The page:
Premature Birth, Multiple Births

portrait of twin boys

Becky shares, in her own words, the story of her twins' journey from the Neonatal Intensive Care Unit (NICU) to coming home healthy.

I had a pretty routine pregnancy until about 30 weeks, if you can call it routine when you’re expecting twins.

Then, at 33 weeks, I went into pre-term labor. At that point I recognized the seriousness of delivering early, especially with twins. But never in my mind did I doubt the care my babies would get.

I had total confidence in the team at Women and Babies Hospital, from the nurses who were with me, the fetal and maternal specialists who walked us through what was going to happen, my obstetricians, the NICU team who was there when the twins were delivered—everyone at Women & Babies was outstanding and so accommodating.

Brady and Cole Steal the Show

At birth, Brady was 3lbs 15oz and Cole was 4lbs 15oz. Cole was first out to face the world. They captured our hearts instantly. Cole was in the NICU for two weeks and Brady stayed a few days longer.

What really impressed me about the staff at Women & Babies is that they were very upfront with us in terms of what to expect and which milestones the boys needed to achieve prior to discharge. Every day we received a report as to how the twins were progressing, and the doctors and nurses always made time to talk to us or answer any questions that we had. It was all very comforting.

A Calming Influence

From what I understand, the babies were positioned like a “T” prior to delivery. In fact, Brady was delivered breech (bottom first). This is evidently common with twins who are born premature.

After it was all said and done, several people that I spoke with in the medical field said that I was in the best of care because my doctor was well known for these kinds of deliveries. He also had such a calm demeanor. My husband appreciated that, because it’s nerve-racking for a new dad-to-be in a situation like that.

The NICU Experience

My husband and I teamed up looking after the boys while they were in the NICU. My husband is a school teacher and he was off during and just after the delivery, so we would go to the NICU together and spend the better part of the day there, each looking after one of the boys.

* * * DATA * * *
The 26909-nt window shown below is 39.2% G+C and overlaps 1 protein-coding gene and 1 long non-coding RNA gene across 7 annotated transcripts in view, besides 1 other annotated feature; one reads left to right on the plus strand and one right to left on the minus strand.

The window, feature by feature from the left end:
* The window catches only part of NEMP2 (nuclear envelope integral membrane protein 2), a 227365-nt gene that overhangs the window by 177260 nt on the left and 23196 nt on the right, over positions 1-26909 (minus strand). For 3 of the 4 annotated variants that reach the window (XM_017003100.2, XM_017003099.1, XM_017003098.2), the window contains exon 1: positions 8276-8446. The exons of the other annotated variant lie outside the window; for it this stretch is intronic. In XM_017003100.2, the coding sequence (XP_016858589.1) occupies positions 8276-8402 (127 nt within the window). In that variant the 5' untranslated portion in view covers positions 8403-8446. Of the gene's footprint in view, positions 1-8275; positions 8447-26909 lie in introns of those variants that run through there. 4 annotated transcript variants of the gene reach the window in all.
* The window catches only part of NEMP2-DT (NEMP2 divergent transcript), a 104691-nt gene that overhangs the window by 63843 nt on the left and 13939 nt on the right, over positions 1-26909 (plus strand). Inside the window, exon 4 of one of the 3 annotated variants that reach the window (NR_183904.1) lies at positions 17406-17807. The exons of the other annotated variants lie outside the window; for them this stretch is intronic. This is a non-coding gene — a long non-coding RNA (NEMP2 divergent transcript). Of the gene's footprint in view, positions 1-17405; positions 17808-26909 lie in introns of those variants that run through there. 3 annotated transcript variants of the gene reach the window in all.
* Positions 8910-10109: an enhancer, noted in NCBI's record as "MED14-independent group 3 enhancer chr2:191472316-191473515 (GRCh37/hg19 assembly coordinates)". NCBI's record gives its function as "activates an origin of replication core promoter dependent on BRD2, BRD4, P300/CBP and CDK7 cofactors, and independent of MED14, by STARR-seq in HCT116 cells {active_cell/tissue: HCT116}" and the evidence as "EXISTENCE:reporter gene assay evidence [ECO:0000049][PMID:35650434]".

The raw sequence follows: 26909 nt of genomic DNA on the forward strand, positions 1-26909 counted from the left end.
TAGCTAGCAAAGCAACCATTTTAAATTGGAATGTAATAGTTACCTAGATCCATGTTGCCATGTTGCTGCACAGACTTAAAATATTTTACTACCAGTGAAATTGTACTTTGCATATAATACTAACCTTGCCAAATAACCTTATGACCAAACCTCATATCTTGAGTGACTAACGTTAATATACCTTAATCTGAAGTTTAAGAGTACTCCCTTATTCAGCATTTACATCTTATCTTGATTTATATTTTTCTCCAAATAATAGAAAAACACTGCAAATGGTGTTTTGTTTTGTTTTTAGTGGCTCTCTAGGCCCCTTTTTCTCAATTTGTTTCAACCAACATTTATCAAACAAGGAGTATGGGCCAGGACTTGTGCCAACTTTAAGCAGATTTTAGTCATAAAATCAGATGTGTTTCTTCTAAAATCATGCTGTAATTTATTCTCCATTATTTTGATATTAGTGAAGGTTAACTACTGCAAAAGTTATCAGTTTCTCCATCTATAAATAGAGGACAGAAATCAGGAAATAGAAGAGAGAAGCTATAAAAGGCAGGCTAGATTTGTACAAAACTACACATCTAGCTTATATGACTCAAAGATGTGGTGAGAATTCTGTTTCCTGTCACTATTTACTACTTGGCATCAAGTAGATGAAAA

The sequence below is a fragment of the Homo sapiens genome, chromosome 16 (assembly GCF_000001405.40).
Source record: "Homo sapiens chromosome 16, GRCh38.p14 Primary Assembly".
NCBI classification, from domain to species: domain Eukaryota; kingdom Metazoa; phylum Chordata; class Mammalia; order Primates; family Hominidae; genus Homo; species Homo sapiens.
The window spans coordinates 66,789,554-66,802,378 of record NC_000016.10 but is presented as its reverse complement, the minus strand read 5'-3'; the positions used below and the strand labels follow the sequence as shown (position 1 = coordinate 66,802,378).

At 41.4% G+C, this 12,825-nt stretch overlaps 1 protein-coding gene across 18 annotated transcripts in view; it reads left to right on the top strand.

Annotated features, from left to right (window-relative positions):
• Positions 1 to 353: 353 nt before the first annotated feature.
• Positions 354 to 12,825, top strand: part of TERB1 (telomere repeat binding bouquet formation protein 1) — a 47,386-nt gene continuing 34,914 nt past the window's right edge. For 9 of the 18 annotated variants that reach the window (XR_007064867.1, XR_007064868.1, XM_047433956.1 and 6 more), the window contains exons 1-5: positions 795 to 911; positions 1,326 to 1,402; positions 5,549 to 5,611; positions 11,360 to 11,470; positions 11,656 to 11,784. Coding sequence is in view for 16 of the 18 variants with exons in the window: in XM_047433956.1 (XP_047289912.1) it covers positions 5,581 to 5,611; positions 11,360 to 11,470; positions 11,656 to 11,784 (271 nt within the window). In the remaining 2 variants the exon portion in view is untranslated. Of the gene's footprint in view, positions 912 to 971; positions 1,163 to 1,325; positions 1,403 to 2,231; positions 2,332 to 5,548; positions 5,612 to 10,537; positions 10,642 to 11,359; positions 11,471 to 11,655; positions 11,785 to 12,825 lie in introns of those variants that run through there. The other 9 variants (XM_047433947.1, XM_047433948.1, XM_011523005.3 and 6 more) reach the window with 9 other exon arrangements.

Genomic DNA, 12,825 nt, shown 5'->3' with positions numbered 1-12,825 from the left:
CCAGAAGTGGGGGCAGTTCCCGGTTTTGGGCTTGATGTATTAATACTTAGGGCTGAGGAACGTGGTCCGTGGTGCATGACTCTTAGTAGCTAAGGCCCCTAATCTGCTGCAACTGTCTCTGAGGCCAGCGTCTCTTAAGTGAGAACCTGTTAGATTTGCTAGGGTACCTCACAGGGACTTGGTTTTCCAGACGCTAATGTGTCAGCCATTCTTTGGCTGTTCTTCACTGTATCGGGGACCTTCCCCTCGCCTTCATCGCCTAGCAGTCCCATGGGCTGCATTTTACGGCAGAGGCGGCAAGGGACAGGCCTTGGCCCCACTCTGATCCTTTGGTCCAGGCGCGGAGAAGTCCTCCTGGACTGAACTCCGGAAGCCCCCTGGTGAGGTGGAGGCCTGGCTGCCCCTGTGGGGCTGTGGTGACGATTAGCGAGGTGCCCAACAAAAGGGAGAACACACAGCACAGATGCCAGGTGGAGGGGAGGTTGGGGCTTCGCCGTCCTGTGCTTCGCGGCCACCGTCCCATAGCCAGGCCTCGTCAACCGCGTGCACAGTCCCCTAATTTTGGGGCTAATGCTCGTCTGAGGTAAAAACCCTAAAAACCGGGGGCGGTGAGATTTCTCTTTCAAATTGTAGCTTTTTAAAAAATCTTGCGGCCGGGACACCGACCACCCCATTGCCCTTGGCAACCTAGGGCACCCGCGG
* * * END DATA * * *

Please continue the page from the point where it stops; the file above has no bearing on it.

Although it was busy in the NICU, the staff was always there for my guys, giving them lots of attention. I also had the opportunity to talk to other parents with multiple births, so we all kind of had similar experiences. It was just a real kind, caring, compassionate environment.

Coming Home

The twins came home healthy, which we were very grateful for. They were discharged at what would have been 35 weeks, so they were still teeny, tiny babies. Of course, they lost some weight, but you’d never know it looking at them now; thriving, smart, little five-year-olds.

Parenting Multiples

Once you have twins, you kind of become an expert on the subject in the eyes of others. I have relayed my experiences at Women & Babies to countless people.

I was speaking with a couple I knew who mentioned that their daughter was also expecting twins and she was at Women & Babies, and I said, “hands down, your daughter is going to be in such good care because we had such a positive experience.”

I also have a third child, a daughter, so I have the perspective of comparing the birth of two babies to delivering one, and I must admit having twins is unique! Looking back, you realize how blessed we were with the whole experience.

Recently, my daughter, who is 19 months now, decided to try out the potty. Her older brother, Cole, said, “Mommy, I remember you told me that I went to the potty first, and I did that because I’m the older one.” (Cole is 20 minutes older than Brady.) I guess that’s what twins do—the one-upmanship, being the first.

Having twins is a cool phenomenon. People talk about it, but experiencing it has been incredible. Lots of laughs, lots to look forward to.

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